FJ, AMS: Department of Animal Science, Agriculture Experiment Station, University of Tennessee, Knoxville, TN 37996; AGM: Department of Animal Science, Brehm Bldg, 2505 River Drive, University of Tennessee, Knoxville, TN 37996; Tel: 856-974-3123; Fax: 865-974-7297; E-mail:firstname.lastname@example.org.
Mathew AG, Jackson F, Saxton AM. Effects of antibiotic regimens on resistance of Escherichia coli and Salmonella serovar Typhimurium in swine J Swine Health Prod. 2002;10(1):7-13. Available as a PDF
Effects of antibiotic regimens on resistance of Escherichia coli and Salmonella serovar Typhimurium in swine
Alan G. Mathew, MS, PhD; Felix Jackson, MS; Arnold M. Saxton, MS, PhD
Objective: To determine the effects of antibiotic dosing schemes on resistance patterns of naturally occurring Escherichia coli and a challenge strain of Salmonella serovar Typhimurium in swine.
Methods: In two trials, 96 weaned pigs were inoculated with Salmonella Typhimurium prior to being treated with antibiotics. Treatments included maximum label use, rotation of similar and non-similar antibiotics, increasing gradient doses, and pulse dosing, for a period of 2 weeks post challenge. Fecal samples were obtained before, during, and after antibiotic treatment for isolation of the challenge organism and E coli for resistance analysis using a minimum inhibitory concentration analysis.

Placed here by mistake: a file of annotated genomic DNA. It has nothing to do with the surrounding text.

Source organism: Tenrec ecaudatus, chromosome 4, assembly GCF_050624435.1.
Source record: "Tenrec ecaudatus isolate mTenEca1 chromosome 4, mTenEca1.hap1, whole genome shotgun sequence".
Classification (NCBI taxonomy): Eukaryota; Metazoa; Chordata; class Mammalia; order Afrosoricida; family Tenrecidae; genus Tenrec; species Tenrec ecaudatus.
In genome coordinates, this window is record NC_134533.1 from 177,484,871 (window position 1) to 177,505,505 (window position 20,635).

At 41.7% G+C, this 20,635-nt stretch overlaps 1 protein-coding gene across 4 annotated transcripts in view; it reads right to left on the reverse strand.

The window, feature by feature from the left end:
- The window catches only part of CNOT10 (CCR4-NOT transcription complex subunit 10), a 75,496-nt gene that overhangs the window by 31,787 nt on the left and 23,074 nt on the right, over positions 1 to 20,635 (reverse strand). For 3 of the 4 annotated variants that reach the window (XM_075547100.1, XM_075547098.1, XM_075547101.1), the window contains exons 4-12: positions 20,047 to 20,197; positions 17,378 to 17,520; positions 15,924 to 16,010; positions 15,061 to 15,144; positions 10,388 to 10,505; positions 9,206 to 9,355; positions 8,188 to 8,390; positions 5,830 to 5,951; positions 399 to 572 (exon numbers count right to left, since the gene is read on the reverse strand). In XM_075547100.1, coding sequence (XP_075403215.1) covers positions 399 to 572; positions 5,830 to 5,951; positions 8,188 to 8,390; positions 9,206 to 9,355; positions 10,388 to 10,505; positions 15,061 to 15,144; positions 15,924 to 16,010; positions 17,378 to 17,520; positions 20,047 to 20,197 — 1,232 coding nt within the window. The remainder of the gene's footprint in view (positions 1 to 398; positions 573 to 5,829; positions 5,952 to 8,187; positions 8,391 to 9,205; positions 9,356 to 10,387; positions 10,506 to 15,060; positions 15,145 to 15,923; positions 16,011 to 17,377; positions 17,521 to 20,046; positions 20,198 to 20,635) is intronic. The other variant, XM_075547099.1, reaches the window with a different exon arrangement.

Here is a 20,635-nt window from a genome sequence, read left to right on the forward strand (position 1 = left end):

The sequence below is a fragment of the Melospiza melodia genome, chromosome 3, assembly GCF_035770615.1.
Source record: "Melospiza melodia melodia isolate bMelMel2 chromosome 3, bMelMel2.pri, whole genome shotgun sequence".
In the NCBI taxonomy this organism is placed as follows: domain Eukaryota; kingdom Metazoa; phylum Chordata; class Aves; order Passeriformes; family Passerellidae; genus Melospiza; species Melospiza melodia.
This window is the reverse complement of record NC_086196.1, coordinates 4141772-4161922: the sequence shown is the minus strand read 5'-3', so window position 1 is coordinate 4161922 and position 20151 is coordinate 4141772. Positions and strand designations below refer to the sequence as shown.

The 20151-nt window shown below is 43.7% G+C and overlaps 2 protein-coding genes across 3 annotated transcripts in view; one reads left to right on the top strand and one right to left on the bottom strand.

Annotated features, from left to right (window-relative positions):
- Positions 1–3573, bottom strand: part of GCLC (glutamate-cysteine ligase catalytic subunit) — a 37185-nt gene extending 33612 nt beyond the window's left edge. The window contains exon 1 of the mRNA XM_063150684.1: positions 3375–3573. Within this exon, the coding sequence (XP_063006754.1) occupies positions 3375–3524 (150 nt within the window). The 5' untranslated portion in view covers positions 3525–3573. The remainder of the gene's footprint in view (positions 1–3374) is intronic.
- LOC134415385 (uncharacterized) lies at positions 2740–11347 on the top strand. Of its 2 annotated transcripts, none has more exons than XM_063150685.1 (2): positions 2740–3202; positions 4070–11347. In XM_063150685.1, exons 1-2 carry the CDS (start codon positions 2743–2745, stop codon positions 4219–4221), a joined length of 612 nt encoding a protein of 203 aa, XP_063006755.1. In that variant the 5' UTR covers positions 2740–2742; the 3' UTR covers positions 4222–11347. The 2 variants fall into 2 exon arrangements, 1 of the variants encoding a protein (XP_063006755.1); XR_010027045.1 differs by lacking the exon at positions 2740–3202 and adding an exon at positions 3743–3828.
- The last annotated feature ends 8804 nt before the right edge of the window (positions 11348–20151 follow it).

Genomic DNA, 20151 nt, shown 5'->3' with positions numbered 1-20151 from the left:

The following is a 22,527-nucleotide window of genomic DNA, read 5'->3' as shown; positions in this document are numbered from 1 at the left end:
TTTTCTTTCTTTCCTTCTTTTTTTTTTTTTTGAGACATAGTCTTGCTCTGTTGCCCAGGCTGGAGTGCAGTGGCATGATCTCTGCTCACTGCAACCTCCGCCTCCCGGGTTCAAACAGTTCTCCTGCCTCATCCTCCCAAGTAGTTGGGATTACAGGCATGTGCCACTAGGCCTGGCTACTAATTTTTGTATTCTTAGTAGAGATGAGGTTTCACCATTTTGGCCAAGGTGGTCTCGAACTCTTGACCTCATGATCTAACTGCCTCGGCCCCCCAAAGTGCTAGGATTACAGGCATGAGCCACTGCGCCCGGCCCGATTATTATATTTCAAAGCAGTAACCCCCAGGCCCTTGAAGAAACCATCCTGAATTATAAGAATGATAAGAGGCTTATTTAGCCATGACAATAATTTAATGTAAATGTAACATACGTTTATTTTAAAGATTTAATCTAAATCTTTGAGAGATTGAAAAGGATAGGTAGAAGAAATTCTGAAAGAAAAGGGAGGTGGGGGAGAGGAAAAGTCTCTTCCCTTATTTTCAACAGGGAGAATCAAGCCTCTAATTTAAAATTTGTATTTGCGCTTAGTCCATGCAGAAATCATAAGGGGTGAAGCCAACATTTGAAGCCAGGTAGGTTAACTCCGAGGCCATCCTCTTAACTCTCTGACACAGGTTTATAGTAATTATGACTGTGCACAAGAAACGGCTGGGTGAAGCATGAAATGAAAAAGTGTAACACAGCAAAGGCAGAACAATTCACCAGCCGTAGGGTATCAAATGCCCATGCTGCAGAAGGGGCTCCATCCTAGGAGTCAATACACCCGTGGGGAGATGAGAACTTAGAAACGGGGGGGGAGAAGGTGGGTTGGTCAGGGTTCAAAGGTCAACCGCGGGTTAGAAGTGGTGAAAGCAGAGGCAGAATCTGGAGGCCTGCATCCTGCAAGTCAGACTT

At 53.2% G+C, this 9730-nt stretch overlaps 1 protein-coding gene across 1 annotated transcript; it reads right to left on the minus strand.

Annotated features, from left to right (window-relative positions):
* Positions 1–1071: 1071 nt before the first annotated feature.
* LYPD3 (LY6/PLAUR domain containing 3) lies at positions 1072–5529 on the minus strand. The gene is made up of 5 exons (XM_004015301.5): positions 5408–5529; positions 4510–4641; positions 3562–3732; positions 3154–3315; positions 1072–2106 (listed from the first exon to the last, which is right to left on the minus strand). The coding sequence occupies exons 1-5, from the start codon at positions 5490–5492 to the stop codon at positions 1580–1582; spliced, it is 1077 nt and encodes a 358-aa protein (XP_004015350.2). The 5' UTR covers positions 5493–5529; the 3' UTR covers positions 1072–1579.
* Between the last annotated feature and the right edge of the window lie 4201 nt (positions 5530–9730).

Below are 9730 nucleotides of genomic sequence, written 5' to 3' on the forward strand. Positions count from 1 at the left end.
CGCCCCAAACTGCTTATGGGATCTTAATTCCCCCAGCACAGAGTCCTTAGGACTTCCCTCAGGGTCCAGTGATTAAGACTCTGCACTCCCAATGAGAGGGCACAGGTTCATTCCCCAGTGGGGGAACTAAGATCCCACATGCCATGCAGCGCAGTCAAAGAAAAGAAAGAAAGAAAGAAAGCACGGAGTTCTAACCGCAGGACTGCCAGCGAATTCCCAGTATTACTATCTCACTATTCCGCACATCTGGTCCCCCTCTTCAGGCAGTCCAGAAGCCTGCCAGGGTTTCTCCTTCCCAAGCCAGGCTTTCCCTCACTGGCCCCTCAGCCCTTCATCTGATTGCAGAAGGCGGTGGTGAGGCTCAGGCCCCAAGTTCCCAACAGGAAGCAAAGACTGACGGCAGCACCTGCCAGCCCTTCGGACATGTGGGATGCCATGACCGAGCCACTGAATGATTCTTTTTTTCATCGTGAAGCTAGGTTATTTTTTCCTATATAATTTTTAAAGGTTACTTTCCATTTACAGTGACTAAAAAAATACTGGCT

Results: The E coli from pigs treated with pulse doses of antibiotics had lower resistance compared to other groups. Greater resistance occurred in E coli when similar antibiotics were used in rotation. Resistance of Salmonella Typhimurium was not affected by treatment and remained low throughout the study.
Implications: Antibiotic regimens appear to affect antibiotic resistance in bacteria associated with swine. Thus, dosing schemes that will simultaneously decrease risks posed by antibiotic resistance elements should be considered when formulating effective therapeutic or subtherapeutic antibiotic treatments. Such practices should address consumer concerns regarding agricultural use of antibiotics and increase acceptance of pork products.
Received: January 16, 2001
Accepted: August 3, 2001
The practice of providing antibiotics to livestock is well established. Antibiotics are used in food animals therapeutically to treat disease, and sub-therapeutically to improve performance and to modify nutrient utilization. Subtherapeutic use of antibiotics such as sulfonamides, aminoglycosides, and tetracyclines has for many years represented the largest and most controversial category of antimicrobial use in animals.1 Some health experts believe that these feed additives are helping to establish or are contributing to a reservoir of drug resistant microorganisms which may be capable of transferring their drug resistance to animal or human pathogens.2,3
A number of earlier studies have demonstrated the development of drug resistance and in vivo resistance transfer between enteric bacteria, especially isolates from animals fed antibiotics.4-6 However, little information is available indicating how specific dosing schemes may affect antibiotic resistance patterns in bacteria. Thus, the objective of this research was to compare the effects of antimicrobial regimens on resistance patterns of Escherichia coli and Salmonella serovar Typhimurium in weaned pigs.